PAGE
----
Hole at Shepherd’s Bush Empire (February 2010)
I should say that this was a Courtney Love gig (I don’t call it Hole without Eric), but it says Hole on the ticket, which is still pinned proudly to my kitchen notice board. Courtney Love long ago changed my life (the first time I saw ‘Doll Parts’ on MTV at twelve and something clicked in my brain that made it go ‘oh, I see – I’m wonky but OK’), but I had never seen her live – my last opportunity to do so had been at Glastonbury on the same day I’d taken my English A-Level so I had to skip that one. When my dear friend Neil managed to score us tickets to this small one-off comeback gig, it was a gift from heaven – particularly as Neil and I have spent so many evenings of our lives singing the whole of ‘Celebrity Skin’ from start to finish, not to mention that genuinely miraculous time I went up to the indie floor at Popcorn (Monday nights at Heaven, late 90s) and ‘Awful’ spontaneously started playing!
So, given Courtney’s peaks and troughs over the years, over cocktails and appetizers outside Balans at the Westfield, we prepared ourselves for the worst – we all recited the mantra that even if she was atrociously bad, even if she got onstage and fell over and walked off again, we would finally have been in the same room as Courtney Love. It would have been worth any ticket price.
We were equal parts anxious and excited as she came on. She launched straight into the opening of ‘Pretty On The Inside’, segued into ‘Sympathy For The Devil’; I pushed my way to the very front of the crowd for the first time at any gig since I was about 17. And I was lost. In years of love. From that moment onwards, until she sobbed her way through ‘Northern Star’ and I touched her ankle. While she played ‘Never Go Hungry Again’ because my friend Burak asked her to.
Whatever you say about the woman – and I will argue back until I’m blue in the face that she is one of the best songwriters of her generation, a genius, as distinctive a guitarist as any of the greats, and a true maverick – we have nobody else like her. To watch her live is like watching a performer without boundaries, and it is exhilarating and disconcerting and wonderful.
PJ Harvey at Somerset House (July 2004)
My boyfriend and I first bonded over a shared love for PJ Harvey. The night we met, we sat on a fire escape and sang her songs. A year later, he sold me a bass guitar and I asked him to go to see Polly at Somerset House with me. A man who loves PJ Harvey is a special creature, in my book.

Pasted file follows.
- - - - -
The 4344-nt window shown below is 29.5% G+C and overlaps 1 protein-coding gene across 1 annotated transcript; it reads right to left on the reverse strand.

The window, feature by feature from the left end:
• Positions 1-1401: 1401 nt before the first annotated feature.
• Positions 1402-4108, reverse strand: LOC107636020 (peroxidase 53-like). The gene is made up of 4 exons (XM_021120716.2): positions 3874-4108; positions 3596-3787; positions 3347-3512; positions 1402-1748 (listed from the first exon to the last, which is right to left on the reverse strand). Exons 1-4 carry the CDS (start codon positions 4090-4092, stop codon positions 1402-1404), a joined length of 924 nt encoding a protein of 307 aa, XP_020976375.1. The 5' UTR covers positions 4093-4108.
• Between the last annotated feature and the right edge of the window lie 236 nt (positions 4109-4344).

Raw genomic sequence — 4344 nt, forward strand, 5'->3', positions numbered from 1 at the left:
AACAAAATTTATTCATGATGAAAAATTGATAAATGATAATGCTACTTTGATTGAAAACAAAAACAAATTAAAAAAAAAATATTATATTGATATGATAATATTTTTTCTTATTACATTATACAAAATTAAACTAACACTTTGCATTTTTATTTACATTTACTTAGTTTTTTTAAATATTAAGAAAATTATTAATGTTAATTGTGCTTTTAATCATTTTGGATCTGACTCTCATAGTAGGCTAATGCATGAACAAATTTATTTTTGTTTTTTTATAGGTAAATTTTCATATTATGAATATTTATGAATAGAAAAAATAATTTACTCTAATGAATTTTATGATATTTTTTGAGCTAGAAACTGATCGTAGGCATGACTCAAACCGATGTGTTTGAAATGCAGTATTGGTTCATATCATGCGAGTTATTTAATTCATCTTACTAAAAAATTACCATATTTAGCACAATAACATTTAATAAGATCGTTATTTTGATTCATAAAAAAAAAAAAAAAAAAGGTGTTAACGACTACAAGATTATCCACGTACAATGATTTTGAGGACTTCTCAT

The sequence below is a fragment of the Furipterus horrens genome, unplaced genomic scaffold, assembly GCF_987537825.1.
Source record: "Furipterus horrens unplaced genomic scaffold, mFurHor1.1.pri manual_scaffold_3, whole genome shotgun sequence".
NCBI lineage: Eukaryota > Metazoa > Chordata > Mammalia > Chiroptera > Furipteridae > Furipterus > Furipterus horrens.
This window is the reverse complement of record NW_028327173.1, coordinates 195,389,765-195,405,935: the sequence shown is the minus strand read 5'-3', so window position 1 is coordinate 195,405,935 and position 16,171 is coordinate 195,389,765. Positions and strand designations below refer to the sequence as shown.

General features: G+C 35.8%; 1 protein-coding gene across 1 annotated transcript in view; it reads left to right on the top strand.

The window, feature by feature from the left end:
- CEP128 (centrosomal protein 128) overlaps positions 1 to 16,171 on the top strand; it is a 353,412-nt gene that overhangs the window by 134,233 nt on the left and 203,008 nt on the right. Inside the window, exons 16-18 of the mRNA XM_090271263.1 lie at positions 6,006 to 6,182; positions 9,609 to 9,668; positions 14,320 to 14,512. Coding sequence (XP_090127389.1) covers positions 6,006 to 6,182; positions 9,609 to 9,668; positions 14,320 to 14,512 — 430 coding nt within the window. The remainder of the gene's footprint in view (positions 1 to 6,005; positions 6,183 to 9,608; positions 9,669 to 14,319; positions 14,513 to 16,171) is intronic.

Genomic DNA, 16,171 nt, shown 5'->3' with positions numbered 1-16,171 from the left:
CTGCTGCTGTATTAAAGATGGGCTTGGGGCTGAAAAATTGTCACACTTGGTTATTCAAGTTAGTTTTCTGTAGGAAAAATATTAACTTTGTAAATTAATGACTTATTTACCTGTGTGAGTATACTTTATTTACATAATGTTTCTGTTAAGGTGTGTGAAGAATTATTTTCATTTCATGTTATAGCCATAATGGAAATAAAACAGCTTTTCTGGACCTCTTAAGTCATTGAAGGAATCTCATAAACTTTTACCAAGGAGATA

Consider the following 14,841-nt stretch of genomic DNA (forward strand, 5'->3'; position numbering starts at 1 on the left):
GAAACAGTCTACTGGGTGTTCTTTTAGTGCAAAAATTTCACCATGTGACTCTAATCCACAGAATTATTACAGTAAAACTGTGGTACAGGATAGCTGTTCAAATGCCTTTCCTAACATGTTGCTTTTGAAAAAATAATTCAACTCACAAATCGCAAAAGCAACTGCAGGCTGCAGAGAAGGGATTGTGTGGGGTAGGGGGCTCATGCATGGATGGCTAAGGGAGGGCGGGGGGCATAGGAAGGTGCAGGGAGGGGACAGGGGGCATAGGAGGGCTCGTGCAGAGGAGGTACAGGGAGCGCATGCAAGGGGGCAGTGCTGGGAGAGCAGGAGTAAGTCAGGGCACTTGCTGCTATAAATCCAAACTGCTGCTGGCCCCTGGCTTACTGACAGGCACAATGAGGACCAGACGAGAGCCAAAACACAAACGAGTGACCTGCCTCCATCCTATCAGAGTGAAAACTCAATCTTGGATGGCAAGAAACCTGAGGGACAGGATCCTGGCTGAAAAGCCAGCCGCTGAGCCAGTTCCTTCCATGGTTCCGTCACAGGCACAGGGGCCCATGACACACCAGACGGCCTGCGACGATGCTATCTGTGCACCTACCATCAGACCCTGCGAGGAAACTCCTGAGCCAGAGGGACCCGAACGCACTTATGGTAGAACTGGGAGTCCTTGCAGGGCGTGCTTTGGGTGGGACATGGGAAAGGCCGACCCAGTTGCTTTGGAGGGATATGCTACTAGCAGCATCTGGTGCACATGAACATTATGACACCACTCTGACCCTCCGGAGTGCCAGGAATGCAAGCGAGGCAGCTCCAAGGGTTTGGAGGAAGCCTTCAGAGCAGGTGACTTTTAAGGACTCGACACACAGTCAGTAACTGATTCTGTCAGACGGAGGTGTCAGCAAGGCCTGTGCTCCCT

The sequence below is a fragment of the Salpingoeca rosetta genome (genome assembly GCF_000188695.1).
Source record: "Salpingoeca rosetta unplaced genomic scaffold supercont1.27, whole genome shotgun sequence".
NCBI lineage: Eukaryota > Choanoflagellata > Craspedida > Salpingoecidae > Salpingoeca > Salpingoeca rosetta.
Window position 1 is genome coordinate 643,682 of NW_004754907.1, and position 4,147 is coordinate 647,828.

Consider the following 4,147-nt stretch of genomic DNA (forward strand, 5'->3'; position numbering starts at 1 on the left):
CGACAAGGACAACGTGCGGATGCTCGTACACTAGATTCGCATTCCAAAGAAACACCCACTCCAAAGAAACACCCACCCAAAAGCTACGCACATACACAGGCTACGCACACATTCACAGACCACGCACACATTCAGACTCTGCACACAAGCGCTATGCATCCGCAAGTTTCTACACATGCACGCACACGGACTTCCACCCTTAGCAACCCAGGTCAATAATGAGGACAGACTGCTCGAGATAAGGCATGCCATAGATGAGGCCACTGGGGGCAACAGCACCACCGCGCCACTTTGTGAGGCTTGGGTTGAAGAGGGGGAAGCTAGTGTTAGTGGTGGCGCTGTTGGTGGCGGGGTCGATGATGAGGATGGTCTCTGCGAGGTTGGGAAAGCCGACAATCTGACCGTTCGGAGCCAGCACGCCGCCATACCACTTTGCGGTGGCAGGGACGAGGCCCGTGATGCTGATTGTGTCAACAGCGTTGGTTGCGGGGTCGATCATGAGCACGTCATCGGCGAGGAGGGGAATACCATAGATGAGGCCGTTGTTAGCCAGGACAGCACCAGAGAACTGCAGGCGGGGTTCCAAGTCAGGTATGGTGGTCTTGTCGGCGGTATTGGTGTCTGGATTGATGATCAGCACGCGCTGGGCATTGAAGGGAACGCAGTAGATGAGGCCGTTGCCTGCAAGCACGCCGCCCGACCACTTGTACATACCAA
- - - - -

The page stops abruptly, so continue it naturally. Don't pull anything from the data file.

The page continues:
It was the perfect summer evening and the perfect setting – Somerset House is one of my favourite places in the entire world, for ice skating or films or live music, beautiful. PJ was amazing – a performer of power and grace and the true charisma that you rarely see in the flesh, with her ‘Uh Huh Her’ album of the time a bit of rock n roll swagger. When she giggled her way uncontrollably through ‘Down By The Water’, my love for her was sealed anew. When she played ‘Good Fortune’ I agreed.
Leonard Cohen at O2 Arena (July 2008)
The Great Man has been a fixture in my life for as long as I can remember. Along with brown eyes and big teeth, and many other things, one of the features I have inherited from my mum is a love for Leonard Cohen.
So, it was only right that, when he made his comeback after so many years, we should go and see him together. Not only that but she bought us special VIP-package tickets and we made a proper family outing of it.
We ate a three-course dinner and listened to the sound check, clutching at each other and making sure that this was real, that it was really him and we were really this close. It was true.
We sat only about ten rows back, and I have never seen anybody command a room like it – this was a man who is the very best in the world at his job and, better than that, looked as though he was enjoying every second of it. My stepdad and I shared glasses, taking turns on mine because we have the same prescription and he forgot his. My mum and I danced at the front by the stage to ‘The Future’. My mum and Jimmy sang harmonies to everything. I sobbed to ‘Hallelujah’, which until that point I had thought was my least-favourite of all his songs. It was one of the very best nights of my life.